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Posted February 14, 2015 at 3:15 pm [Printer Friendly] [Print w/ comments]

Posted by Kendall Harmon

Traditional or conservative Episcopalians living in my part of South Carolina sometimes feel cut off from their brothers in the lower half of the state. News of what our friends are up to is never, I repeat never discussed except perhaps in mocking terms overheard at coffee hour. The last time I heard a high ranking clergy person in Upper South Carolina try to say anything nice about the "lower diocese" it was with a slightly derogatory tone, "I'm from there, but I can't work there."

Unless an Episcopalian reads the blogs, they will remain clueless.

Whatever happened to the idea of engaging in a listening process, or to the idea of sitting down with someone and learning more about them? Isn't that what we have been told to do when faced with people holding different views on human sexuality and how it relates to the Church?

I guess the listening process is unidirectional.

As proof, I offer the following evidence: Each year, lay people, priests, bishops, and archbishops gather in Charleston South Carolina for a conference that goes by the benign sounding name of "Mere Anglicanism." These conferences offer lectures featuring guest speakers from around the world on topics which should be of interest to all concerned Anglicans, and I include all concerned Episcopalians in that group....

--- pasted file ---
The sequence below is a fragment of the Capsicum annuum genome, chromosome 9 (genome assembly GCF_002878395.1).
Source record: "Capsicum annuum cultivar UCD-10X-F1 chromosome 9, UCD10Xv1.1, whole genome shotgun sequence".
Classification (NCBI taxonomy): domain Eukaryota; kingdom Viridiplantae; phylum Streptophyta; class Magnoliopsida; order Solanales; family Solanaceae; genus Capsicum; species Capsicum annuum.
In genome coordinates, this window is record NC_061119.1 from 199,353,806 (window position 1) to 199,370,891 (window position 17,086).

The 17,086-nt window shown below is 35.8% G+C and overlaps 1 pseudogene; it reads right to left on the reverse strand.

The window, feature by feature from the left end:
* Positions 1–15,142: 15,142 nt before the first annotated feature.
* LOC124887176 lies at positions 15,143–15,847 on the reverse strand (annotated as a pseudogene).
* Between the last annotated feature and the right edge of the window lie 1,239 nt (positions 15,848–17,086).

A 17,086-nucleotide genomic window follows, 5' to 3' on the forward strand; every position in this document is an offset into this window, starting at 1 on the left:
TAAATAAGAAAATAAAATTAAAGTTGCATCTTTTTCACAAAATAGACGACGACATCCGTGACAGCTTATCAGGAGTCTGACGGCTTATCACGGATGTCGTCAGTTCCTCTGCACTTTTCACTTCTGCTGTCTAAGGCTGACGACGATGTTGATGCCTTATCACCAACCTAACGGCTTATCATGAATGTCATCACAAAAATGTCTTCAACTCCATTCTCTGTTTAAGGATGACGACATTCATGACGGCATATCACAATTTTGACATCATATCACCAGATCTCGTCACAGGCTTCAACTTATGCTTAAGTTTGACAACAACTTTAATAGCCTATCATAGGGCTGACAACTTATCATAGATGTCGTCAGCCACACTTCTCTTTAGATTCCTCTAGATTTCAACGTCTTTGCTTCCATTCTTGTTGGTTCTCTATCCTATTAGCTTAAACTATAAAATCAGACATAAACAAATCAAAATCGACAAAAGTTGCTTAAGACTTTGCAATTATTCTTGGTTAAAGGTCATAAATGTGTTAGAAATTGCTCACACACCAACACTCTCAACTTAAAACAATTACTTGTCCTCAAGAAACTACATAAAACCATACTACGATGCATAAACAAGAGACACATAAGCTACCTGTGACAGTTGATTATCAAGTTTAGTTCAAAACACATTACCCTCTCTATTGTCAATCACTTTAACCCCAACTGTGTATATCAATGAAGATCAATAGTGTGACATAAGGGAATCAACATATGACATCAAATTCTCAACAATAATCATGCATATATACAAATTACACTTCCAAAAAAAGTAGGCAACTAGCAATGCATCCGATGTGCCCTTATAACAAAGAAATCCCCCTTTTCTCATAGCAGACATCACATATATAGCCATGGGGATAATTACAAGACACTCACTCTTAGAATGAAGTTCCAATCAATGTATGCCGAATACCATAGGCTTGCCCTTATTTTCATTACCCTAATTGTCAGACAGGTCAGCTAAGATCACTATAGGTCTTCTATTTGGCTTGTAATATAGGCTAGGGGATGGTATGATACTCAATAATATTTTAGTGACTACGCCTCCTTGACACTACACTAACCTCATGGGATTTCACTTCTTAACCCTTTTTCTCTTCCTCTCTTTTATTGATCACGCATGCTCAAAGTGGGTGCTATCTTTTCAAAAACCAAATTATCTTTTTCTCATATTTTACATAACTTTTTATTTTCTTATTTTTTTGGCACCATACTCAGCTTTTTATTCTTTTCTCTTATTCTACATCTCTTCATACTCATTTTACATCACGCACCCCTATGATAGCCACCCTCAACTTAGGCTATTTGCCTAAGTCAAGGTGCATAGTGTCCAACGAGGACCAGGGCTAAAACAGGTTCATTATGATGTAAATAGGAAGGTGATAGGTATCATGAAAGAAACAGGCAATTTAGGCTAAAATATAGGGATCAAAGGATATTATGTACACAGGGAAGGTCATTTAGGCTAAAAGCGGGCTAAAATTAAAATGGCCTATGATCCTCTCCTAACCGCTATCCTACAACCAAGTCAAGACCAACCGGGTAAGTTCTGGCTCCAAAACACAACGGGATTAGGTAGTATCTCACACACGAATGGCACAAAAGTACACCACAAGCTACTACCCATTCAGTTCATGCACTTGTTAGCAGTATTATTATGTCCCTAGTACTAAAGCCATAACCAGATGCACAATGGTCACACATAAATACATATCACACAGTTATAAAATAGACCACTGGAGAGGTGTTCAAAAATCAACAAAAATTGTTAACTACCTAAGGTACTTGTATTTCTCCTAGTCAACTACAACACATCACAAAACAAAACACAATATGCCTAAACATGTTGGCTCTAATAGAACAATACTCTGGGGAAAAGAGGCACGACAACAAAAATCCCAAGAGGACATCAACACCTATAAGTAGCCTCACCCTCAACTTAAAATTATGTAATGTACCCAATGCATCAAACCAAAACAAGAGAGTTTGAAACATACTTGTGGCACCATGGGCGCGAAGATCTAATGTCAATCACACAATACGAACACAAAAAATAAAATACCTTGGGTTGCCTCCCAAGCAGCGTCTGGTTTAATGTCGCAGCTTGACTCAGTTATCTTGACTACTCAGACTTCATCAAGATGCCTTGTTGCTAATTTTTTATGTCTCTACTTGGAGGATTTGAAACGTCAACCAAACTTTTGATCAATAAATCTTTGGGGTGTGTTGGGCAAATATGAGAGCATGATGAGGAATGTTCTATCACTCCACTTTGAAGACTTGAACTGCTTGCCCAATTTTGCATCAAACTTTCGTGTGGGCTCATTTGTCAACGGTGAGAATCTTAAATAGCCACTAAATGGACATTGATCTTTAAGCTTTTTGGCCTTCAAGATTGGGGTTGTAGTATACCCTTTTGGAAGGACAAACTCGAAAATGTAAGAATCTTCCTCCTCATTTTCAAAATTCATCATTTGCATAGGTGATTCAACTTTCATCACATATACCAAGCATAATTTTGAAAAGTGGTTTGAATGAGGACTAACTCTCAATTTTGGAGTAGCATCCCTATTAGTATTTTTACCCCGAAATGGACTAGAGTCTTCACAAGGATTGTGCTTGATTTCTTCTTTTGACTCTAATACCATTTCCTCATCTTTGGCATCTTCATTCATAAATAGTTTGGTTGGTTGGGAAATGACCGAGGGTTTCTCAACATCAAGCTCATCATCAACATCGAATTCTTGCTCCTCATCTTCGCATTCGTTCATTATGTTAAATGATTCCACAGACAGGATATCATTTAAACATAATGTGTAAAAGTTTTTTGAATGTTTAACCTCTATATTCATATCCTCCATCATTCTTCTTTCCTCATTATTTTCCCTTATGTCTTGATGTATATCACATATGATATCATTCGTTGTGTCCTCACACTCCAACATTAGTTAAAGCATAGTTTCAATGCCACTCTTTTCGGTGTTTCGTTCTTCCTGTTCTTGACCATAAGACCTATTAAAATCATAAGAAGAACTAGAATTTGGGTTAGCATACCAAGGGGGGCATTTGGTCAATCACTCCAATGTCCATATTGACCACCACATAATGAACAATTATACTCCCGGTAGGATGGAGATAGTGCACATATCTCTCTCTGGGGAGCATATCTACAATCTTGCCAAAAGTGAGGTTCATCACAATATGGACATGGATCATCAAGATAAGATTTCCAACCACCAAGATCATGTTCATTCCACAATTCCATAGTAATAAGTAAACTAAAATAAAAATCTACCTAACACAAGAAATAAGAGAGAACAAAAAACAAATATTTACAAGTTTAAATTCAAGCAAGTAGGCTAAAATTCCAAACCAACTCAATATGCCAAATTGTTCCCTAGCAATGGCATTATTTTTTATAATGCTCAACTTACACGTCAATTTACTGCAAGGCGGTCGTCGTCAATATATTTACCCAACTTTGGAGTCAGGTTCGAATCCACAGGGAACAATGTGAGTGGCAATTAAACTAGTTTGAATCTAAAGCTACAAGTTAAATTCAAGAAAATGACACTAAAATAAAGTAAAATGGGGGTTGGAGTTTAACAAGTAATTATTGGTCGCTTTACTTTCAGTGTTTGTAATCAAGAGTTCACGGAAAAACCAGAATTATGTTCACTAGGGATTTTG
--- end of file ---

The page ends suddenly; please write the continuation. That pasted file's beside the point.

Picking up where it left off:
Read it all.

Filed under: * Anglican - EpiscopalEpiscopal Church (TEC)TEC ConflictsTEC Conflicts: South Carolina* Christian Life / Church LifeParish Ministry* Culture-WatchBlogging & the Internet--Social NetworkingMediaReligion & Culture* South Carolina* TheologyEthics / Moral Theology

2 Comments
Posted February 14, 2015 at 3:00 pm [Printer Friendly] [Print w/ comments]

Posted by Kendall Harmon

Read the remarks of Bishop William White, generally recognized as the leading founder of PECUSA, as I reported them in this earlier post (with my bold, again):